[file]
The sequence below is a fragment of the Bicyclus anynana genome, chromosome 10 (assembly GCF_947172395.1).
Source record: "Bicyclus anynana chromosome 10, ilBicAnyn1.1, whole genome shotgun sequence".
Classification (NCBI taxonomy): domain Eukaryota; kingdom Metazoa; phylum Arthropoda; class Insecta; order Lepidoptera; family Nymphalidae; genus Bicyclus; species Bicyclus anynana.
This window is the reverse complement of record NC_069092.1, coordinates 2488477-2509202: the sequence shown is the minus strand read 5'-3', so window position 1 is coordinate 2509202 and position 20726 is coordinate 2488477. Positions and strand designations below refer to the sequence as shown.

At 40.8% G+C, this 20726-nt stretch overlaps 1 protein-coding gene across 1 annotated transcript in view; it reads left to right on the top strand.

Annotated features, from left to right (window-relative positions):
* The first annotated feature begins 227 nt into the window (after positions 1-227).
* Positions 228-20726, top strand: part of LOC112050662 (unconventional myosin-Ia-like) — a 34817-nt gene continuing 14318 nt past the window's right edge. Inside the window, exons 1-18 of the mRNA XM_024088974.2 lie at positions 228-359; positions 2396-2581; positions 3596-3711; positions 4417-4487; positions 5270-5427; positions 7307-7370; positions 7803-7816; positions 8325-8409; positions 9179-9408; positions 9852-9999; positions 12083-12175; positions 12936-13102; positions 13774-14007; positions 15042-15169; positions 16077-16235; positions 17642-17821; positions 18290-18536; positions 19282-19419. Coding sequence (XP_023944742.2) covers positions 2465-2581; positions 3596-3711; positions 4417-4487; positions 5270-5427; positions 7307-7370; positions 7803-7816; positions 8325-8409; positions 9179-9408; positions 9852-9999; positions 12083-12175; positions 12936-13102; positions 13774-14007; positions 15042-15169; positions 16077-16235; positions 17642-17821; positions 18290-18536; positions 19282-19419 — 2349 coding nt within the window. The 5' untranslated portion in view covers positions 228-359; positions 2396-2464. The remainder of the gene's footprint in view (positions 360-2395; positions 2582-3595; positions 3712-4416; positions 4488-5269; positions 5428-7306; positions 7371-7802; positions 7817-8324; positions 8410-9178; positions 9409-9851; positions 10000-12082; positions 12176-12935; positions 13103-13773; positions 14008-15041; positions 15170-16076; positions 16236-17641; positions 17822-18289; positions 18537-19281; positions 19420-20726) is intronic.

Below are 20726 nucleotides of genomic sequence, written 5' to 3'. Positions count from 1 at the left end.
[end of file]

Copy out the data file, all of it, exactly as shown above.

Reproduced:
The sequence below is a fragment of the Bicyclus anynana genome, chromosome 10 (assembly GCF_947172395.1).
Source record: "Bicyclus anynana chromosome 10, ilBicAnyn1.1, whole genome shotgun sequence".
Classification (NCBI taxonomy): domain Eukaryota; kingdom Metazoa; phylum Arthropoda; class Insecta; order Lepidoptera; family Nymphalidae; genus Bicyclus; species Bicyclus anynana.
This window is the reverse complement of record NC_069092.1, coordinates 2488477-2509202: the sequence shown is the minus strand read 5'-3', so window position 1 is coordinate 2509202 and position 20726 is coordinate 2488477. Positions and strand designations below refer to the sequence as shown.

At 40.8% G+C, this 20726-nt stretch overlaps 1 protein-coding gene across 1 annotated transcript in view; it reads left to right on the top strand.

Annotated features, from left to right (window-relative positions):
* The first annotated feature begins 227 nt into the window (after positions 1-227).
* Positions 228-20726, top strand: part of LOC112050662 (unconventional myosin-Ia-like) — a 34817-nt gene continuing 14318 nt past the window's right edge. Inside the window, exons 1-18 of the mRNA XM_024088974.2 lie at positions 228-359; positions 2396-2581; positions 3596-3711; positions 4417-4487; positions 5270-5427; positions 7307-7370; positions 7803-7816; positions 8325-8409; positions 9179-9408; positions 9852-9999; positions 12083-12175; positions 12936-13102; positions 13774-14007; positions 15042-15169; positions 16077-16235; positions 17642-17821; positions 18290-18536; positions 19282-19419. Coding sequence (XP_023944742.2) covers positions 2465-2581; positions 3596-3711; positions 4417-4487; positions 5270-5427; positions 7307-7370; positions 7803-7816; positions 8325-8409; positions 9179-9408; positions 9852-9999; positions 12083-12175; positions 12936-13102; positions 13774-14007; positions 15042-15169; positions 16077-16235; positions 17642-17821; positions 18290-18536; positions 19282-19419 — 2349 coding nt within the window. The 5' untranslated portion in view covers positions 228-359; positions 2396-2464. The remainder of the gene's footprint in view (positions 360-2395; positions 2582-3595; positions 3712-4416; positions 4488-5269; positions 5428-7306; positions 7371-7802; positions 7817-8324; positions 8410-9178; positions 9409-9851; positions 10000-12082; positions 12176-12935; positions 13103-13773; positions 14008-15041; positions 15170-16076; positions 16236-17641; positions 17822-18289; positions 18537-19281; positions 19420-20726) is intronic.

Below are 20726 nucleotides of genomic sequence, written 5' to 3'. Positions count from 1 at the left end.